You know, a couple of days ago, I heard you speak approvingly of secession. Granted, that was in response to an idea proposed by Republicans. But still . . . That’s not good, Jo. It’s not the way Forward.
So I’m giving you a New Year’s resolution early. (And this one’s for you too, Jan.)
In the coming year, I want you both to consciously look for common ground with kootchman, hooper, and anyone else whom you now conceive of as being in “the opposition.”
But no more of this “us and them” attitude, if you please. We’re all Americans here.
Right now you’re the victors.
You can afford to be gracious.
So be it.November 15, 2012 at 12:19 am #777329
First… let’s see the cuts. Then, we will talk about revenue. It’s your circus… bring out the clowns. What are you going to cut?November 15, 2012 at 3:57 am #777330
it is about compromise,
raising the retirement age is a reasoned cut in future government outlay.
on the revenue side it appears that some agreement exists to eliminate/reduce deductionsNovember 15, 2012 at 5:07 am #777331
“Right now you’re the victors.”
Clearly. Which means after 4 years of relentless Republican obstruction, now is not the time to hold out olive branches. It’s time to tell the disloyal opposition that the agenda the POTUS ran on and that the people voted on needs to be implemented. Now.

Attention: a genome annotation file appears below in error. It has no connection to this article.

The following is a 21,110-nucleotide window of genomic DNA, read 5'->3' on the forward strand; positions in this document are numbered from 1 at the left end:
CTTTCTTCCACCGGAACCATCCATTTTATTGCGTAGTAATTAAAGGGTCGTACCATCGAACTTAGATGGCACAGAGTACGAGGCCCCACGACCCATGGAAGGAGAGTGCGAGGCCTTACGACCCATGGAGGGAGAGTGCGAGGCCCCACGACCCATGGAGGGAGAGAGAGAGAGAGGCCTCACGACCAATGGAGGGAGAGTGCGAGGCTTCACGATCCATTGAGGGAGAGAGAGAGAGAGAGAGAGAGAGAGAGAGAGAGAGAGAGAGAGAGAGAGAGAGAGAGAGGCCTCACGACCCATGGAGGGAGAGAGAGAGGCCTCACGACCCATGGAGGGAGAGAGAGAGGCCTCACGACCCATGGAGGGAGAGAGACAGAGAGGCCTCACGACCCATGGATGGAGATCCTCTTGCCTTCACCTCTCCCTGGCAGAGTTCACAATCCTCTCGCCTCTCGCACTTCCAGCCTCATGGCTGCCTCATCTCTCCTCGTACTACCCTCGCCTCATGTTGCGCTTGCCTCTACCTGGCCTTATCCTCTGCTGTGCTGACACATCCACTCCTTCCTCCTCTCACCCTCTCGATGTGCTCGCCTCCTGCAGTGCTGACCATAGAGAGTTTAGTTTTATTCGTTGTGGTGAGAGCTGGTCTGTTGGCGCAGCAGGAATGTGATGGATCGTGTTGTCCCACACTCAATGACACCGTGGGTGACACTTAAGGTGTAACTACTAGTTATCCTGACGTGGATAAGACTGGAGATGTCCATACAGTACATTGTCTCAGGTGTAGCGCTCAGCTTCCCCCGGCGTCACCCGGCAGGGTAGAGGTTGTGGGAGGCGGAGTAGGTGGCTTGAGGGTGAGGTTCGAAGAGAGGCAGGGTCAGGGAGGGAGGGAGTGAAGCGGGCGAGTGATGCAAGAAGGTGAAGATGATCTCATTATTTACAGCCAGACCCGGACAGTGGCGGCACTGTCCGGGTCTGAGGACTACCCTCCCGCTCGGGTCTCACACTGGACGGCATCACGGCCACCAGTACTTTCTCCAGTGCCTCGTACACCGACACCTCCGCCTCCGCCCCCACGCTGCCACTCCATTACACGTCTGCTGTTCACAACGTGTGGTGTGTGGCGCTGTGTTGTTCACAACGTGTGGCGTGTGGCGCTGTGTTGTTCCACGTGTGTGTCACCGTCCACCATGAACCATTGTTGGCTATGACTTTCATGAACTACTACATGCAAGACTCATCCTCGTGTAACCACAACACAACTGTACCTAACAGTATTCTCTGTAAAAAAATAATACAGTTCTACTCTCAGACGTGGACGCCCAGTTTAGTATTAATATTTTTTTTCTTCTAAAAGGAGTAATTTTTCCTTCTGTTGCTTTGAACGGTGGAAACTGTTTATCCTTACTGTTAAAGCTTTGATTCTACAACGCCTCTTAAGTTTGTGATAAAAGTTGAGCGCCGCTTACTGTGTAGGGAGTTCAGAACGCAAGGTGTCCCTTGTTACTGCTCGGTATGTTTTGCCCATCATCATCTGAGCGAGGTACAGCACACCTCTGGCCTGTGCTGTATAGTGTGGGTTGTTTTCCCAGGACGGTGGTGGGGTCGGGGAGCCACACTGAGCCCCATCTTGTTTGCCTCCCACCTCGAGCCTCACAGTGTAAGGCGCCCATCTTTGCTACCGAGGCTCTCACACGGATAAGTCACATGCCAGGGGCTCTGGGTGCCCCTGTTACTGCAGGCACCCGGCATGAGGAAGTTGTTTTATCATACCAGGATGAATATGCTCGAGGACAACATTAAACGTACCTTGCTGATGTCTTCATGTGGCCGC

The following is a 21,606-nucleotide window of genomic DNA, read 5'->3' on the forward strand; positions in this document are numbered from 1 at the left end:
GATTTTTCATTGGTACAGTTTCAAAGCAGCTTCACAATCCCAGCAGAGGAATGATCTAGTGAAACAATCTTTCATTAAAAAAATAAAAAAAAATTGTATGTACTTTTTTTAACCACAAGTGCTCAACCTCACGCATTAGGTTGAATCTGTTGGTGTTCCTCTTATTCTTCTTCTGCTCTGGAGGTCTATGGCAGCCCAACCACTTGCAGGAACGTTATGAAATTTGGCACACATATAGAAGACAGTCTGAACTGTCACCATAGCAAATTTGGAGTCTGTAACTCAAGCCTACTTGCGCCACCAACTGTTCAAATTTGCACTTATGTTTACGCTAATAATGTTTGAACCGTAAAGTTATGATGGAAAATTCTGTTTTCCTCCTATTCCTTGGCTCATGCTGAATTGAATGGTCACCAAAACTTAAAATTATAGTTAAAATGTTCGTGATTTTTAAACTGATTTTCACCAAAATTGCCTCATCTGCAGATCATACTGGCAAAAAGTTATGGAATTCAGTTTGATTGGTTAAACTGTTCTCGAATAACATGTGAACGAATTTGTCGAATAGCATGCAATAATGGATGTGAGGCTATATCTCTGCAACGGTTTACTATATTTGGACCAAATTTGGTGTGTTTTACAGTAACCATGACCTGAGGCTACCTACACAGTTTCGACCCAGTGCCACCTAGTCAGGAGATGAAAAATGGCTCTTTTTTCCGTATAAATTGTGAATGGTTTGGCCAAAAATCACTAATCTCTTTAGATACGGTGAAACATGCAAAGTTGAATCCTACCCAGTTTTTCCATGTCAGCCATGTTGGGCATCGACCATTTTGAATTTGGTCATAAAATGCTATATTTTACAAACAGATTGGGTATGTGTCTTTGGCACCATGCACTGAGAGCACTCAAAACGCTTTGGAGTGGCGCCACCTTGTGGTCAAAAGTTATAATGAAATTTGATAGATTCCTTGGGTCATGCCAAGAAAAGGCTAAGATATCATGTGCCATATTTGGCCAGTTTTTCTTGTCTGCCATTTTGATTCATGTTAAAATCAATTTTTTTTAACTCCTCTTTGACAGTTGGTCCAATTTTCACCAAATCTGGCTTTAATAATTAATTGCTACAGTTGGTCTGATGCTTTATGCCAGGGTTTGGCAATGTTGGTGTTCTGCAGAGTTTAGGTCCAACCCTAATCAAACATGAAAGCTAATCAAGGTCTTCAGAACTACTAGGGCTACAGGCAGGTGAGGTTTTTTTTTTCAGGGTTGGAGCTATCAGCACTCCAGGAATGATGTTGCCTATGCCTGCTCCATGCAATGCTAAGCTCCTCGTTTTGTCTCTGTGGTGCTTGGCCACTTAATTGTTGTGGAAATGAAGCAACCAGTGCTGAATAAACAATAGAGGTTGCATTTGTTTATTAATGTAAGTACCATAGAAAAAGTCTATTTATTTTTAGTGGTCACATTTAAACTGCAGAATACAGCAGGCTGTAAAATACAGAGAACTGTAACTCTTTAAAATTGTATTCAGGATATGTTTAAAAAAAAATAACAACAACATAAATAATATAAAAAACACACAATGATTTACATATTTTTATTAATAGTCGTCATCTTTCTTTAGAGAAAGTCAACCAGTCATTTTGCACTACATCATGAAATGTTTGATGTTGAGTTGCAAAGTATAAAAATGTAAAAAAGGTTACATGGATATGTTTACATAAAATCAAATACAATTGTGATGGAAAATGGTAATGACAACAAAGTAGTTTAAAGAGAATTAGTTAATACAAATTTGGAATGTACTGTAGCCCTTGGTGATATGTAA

“…it’s time for the Dems to put the past behind them and offer a hand to the Republicans.”
What nonsense. Do you remember the Bush ’04 election? Did he offer a hand to Democrats? No, he said, “I have political capital now and I’m gonna spend it” and promptly set about trying to privatize Social Security. BTW, the “past” is 4 years in which the Repubs only goal was to make Obama a one term president. They failed. Miserably, I might add. It’s time for them to be offering their hands.November 15, 2012 at 4:12 pm #777332
“ALL the tax cuts were temporary.. they had a sunshine date… extended twice by Democrats”
I notice you ignore entirely the small fact that the tax cuts for the middle class actually achieved the purpose .. job creation.